Holding Corporations Accountable for Apartheid Crimes

A landmark class action case is under way
in a New York federal court, with victims of apartheid in South Africa
suing corporations that they say helped the pre-1994 regime. Among the
multinational corporations are IBM, Fujitsu, Ford, GM and banking
giants UBS and Barclays. The lawsuit accuses the corporations of
"knowing participation in and/or aiding and abetting of the crimes of
apartheid; extrajudicial killing; torture; prolonged unlawful
detention; and cruel, inhuman and degrading treatment." Attorneys are
seeking up to $400 billion in damages.

The late anti-apartheid activist Dennis
Brutus, who died just weeks ago, is a listed plaintiff. Back in 2008,
he told me that "for [the corporations], apartheid was a very good
system, and it was a very profitable system." As the U.S. observes the
Rev. Martin Luther King Jr.'s birthday, marks the first anniversary in
office of the first African-American president and ponders the exposure
of a racial gaffe spoken by Sen. Harry Reid, the issue of race is front
and center, making this case timely and compelling.

The Alien Tort Statute dates from the U.S.
Revolutionary War era and allows people from outside the United States
to bring a civil suit against another party for alleged crimes
committed outside the United States. Cases have been brought in recent
years to address forced labor on an oil pipeline in Burma, the killing
of labor organizers in Colombia and the killing of activists in the
Niger delta. This suit alleges that the apartheid regime could not have
succeeded in its violent oppression of millions of people without the
active support of the foreign corporations.

Ford and General Motors built
manufacturing centers in Port Elizabeth, South Africa, where Dennis
Brutus grew up. He told me, "They were using ... very cheap black
labor, because there was a law in South Africa which said blacks are
not allowed to join trade unions, and they're not allowed to strike, so
that they were forced to accept whatever wages they were given. They
lived in ghettos ... actually in the boxes in which the parts had been
shipped from the U.S. to be assembled in South Africa. So you had a
whole township called Kwaford, meaning 'the place of Ford.' "

Likewise with IBM and Fujitsu. The
complaint states, "The South African security forces used computers
supplied by ... IBM and Fujitsu ... to restrict Black people's
movements within the country, to track non-whites and political
dissidents, and to target individuals for the purpose of repressing the
Black population and perpetuating the apartheid system." Black South
Africans were issued passbooks, which the apartheid regime used to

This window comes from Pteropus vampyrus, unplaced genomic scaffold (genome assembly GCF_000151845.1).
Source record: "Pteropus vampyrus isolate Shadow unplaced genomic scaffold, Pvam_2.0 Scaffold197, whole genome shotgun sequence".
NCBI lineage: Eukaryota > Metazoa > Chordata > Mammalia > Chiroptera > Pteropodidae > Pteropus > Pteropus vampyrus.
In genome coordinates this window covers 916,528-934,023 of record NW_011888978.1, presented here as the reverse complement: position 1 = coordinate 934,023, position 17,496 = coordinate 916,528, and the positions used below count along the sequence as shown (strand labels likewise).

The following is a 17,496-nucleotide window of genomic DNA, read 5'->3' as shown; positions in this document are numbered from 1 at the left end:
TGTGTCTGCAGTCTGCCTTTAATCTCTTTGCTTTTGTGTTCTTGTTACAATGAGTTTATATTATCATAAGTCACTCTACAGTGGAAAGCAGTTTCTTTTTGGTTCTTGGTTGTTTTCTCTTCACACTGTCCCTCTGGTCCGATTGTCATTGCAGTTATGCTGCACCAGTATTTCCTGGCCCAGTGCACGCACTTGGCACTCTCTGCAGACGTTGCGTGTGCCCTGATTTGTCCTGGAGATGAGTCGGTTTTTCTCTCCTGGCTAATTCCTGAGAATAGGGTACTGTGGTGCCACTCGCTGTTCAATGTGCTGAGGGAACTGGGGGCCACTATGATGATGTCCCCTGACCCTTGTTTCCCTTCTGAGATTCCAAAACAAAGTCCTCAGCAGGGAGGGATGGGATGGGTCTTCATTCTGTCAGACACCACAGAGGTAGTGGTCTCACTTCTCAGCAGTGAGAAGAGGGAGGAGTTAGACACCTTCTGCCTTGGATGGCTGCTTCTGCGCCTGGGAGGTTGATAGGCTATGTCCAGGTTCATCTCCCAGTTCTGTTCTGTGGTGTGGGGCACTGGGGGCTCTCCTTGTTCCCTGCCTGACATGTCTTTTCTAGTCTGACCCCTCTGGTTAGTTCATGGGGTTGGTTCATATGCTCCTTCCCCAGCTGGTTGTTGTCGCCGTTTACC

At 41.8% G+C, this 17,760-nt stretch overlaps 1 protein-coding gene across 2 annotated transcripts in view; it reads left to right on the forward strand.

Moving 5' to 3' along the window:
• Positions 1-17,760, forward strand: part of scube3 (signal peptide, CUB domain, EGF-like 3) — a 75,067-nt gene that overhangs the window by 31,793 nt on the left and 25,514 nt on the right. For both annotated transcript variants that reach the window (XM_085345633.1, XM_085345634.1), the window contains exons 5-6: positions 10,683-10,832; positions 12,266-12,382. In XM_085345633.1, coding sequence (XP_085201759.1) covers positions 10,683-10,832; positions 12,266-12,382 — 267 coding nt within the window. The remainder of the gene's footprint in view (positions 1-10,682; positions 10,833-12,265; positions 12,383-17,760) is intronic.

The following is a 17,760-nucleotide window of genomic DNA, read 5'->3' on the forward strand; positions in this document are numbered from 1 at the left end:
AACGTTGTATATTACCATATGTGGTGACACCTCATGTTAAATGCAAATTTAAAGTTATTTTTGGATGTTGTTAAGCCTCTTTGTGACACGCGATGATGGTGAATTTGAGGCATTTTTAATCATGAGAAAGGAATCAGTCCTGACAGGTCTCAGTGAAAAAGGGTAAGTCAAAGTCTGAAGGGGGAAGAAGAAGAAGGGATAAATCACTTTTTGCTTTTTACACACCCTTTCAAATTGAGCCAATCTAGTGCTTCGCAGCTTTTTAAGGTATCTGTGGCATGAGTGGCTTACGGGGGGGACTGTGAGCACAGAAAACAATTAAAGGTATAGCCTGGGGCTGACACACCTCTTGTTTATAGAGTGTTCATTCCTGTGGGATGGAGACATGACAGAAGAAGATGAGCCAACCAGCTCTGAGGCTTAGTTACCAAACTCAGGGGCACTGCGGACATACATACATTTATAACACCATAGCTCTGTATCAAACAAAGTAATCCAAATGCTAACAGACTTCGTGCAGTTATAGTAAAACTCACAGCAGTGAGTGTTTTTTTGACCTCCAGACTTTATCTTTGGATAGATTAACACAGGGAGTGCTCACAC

restrict movement and track millions of people, and to enable
politically motivated arrests and disappearances over decades.

UBS and Barclays, the suit alleges, "directly financed the South
African security forces that carried out the most brutal aspects of
apartheid." The United Nations Special Committee Against Apartheid
stated, in 1979, that "we learn today that more than $5.4 billion has
been loaned in a six-year period to bolster a regime which is
responsible for some of the most heinous crimes ever committed against
humanity." Banks (including UBS) were punished for helping the Nazis
during World War II, so precedent exists for reparations in the case of

One of the plaintiffs' attorneys, Michael
Hausfeld, told me: "Who is a corporation and what are its
responsibilities? If companies can affect lives in ways that make those
lives worse, so that people are suppressed or terrorized ... you are
basically ascribing to eternity the fact that companies can act with
both impunity and immunity."

South Africa went through a historic
process after apartheid, the Truth and Reconciliation Commission (TRC),
led by Nobel Peace laureate Archbishop Desmond Tutu. Thousands of
people took responsibility for their actions, along with scores of
South African corporations. Not one multinational company accepted the
invitation to speak at the TRC. The case, says Marjorie Jobson,
national director of the Khulumani Support Group, which is filing the
lawsuit, "takes forward the unfinished business of the TRC."

The election of Barack Obama, the son of
an African, was a historic moment in the fight against racism. But
unless U.S. courts are open to addressing wrongs, past and present,
corporations will still feel free to go abroad and profit from racist
and repressive policies.

Denis Moynihan contributed research to this column.

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